By the time The Next Generation and Deep Space Nine rolled around, all bets were off, with every Klingon displaying massive variances in cranial structure. Compare Worf’s look (or looks, since his forehead changed several times—canon violation alert!) with those of the female Klingon sexpot from “Hide and Q”; Korris and Konmel from “Heart of Glory”; Vekma from “A Matter of Honor”; Kurn and Duras from “Sins of the Father”; K’mpec, Gowron, Lursa, and B’Etor from “Reunion”; Toral from “Redemption”; Grilka from “The House of Quark”; Martok from “The Way of the Warrior”; and so on. The variances are incredibly vast—and these are just a random handful of examples. There are countless others.
Enterprise made its own changes as well, with Klaang from “Broken Bow,” Korok from “Marauders,” Bu’kaH and the Somraw captain from “Sleeping Dogs,” Vorok from “Unexpected,” Antaak from “Divergence,” and pretty much every other 22nd-century Klingon exhibiting head bumps as different from each other, and from the Klingons of prior shows, as our heads are from those of chimpanzees—but, again, we accept them all as the same species.
How about the films? In addition to characters from The Motion Picture, The Search for Spock, and The Voyage Home, we have Klaa and Vixis from Star Trek V: The Final Frontier, who greatly differ from all other Klingons up to that point, as well as Korrd from that same movie, who comes surprisingly close to TMP‘s lobster-heads. But it’s The Undiscovered Country that rips to shreds the notion of what Klingons look like. Examine Chang, Kerla, Gorkon, Azetbur, and Colonel Worf. Now ask yourself how these characters could possibly be of the same species as TMP‘s Klingons. Or Maltz. Or Vekma. Or Kras.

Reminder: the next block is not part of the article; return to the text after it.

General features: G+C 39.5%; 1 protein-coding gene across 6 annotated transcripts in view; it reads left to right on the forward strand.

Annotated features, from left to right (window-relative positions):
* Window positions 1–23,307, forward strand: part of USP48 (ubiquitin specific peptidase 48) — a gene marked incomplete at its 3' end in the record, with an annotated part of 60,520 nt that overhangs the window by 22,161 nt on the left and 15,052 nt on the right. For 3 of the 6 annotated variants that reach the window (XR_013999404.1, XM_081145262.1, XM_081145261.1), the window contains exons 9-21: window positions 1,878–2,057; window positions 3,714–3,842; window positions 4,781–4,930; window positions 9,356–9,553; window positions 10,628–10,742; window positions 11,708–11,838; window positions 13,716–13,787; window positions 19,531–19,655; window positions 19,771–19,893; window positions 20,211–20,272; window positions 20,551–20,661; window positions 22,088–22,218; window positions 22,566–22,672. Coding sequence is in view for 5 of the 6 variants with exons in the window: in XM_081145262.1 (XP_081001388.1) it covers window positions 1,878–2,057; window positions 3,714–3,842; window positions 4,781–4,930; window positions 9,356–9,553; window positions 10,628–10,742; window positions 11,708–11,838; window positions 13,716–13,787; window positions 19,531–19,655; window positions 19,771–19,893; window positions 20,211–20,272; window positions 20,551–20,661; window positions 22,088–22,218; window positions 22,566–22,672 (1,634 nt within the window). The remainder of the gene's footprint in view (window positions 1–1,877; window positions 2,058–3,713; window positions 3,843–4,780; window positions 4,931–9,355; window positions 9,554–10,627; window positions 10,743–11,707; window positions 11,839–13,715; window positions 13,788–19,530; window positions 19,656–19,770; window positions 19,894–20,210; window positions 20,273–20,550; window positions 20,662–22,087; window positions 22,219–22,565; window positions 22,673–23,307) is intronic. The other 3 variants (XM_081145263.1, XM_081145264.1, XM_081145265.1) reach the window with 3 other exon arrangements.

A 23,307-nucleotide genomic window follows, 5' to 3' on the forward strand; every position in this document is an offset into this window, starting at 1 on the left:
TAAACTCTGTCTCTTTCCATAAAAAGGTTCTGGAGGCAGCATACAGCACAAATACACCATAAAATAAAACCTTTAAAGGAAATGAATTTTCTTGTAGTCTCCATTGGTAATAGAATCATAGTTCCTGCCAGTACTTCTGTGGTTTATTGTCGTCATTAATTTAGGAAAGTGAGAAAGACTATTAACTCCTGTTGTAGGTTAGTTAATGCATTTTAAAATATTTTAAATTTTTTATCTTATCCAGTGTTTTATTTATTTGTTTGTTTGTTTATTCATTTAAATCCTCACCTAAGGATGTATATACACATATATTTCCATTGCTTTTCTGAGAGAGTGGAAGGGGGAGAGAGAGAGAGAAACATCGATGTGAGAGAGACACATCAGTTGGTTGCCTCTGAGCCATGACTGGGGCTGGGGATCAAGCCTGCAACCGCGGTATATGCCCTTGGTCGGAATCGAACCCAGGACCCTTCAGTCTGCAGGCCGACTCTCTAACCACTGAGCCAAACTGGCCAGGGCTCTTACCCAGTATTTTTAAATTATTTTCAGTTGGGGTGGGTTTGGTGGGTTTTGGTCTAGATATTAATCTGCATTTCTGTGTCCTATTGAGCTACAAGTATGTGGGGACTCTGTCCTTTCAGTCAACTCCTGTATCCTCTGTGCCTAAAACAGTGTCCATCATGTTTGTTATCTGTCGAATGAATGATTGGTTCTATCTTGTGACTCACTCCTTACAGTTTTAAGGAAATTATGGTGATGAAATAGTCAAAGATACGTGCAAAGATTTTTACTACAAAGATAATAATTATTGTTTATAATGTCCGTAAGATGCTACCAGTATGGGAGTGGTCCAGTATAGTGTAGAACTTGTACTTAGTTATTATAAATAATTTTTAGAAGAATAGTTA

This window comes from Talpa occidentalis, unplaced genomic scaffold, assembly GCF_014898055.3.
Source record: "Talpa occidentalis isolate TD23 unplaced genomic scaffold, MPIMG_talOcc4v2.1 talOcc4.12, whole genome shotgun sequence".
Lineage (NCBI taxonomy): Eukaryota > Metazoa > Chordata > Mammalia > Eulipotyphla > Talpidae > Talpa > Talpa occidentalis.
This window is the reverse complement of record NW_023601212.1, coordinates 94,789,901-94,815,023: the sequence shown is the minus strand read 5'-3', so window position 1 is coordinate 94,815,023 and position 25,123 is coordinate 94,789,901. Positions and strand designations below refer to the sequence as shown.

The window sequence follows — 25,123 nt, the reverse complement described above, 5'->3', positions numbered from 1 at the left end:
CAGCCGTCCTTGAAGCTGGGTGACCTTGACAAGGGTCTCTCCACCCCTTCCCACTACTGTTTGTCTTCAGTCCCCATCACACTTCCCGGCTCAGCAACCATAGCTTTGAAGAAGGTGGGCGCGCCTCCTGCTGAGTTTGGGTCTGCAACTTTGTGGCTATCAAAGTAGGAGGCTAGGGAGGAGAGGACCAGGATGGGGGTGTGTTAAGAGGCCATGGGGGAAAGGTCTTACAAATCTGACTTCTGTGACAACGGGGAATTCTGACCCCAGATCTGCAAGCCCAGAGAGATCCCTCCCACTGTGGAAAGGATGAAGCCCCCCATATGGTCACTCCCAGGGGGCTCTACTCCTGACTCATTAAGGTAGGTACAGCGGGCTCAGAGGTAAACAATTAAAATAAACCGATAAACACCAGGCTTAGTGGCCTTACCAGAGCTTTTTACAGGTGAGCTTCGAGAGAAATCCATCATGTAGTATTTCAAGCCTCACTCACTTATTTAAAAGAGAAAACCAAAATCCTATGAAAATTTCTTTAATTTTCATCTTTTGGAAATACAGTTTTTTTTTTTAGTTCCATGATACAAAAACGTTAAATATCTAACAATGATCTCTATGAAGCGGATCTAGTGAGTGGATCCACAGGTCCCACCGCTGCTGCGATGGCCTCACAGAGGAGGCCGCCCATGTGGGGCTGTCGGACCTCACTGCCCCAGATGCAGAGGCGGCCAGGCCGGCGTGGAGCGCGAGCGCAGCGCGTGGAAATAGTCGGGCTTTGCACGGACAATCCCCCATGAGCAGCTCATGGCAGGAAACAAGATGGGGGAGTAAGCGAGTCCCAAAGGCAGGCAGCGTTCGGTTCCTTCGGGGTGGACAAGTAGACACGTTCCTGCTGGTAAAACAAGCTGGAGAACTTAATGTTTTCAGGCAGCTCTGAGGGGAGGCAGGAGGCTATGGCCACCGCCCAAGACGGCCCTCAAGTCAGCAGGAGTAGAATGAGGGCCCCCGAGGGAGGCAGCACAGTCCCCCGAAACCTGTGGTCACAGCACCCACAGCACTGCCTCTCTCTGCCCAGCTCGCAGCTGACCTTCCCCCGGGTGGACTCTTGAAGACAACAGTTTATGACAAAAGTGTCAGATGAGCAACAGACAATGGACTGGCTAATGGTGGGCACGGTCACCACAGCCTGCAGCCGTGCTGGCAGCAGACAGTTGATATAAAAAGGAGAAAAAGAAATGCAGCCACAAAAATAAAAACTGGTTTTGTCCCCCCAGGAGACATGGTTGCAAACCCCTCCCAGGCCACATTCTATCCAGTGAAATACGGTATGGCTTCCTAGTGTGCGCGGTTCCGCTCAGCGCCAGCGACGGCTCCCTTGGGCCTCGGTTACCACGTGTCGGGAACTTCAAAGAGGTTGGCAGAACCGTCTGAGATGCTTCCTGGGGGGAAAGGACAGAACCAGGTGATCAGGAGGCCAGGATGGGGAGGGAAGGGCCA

The deleted scenes from the 2009 Star Trek film, as well as Star Trek Into Darkness, feature a new breed of Klingons—one with ridges not only atop their hairless heads, but above each pointed and non-human-looking ear, along with a strangely shaped nose and cheek bulges. Their skulls almost come to a point in the middle, reminiscent of Louis Gossett Jr.’s Drac character from Enemy Mine. Granted, they’re in an alternate universe, but still—they’re Klingons.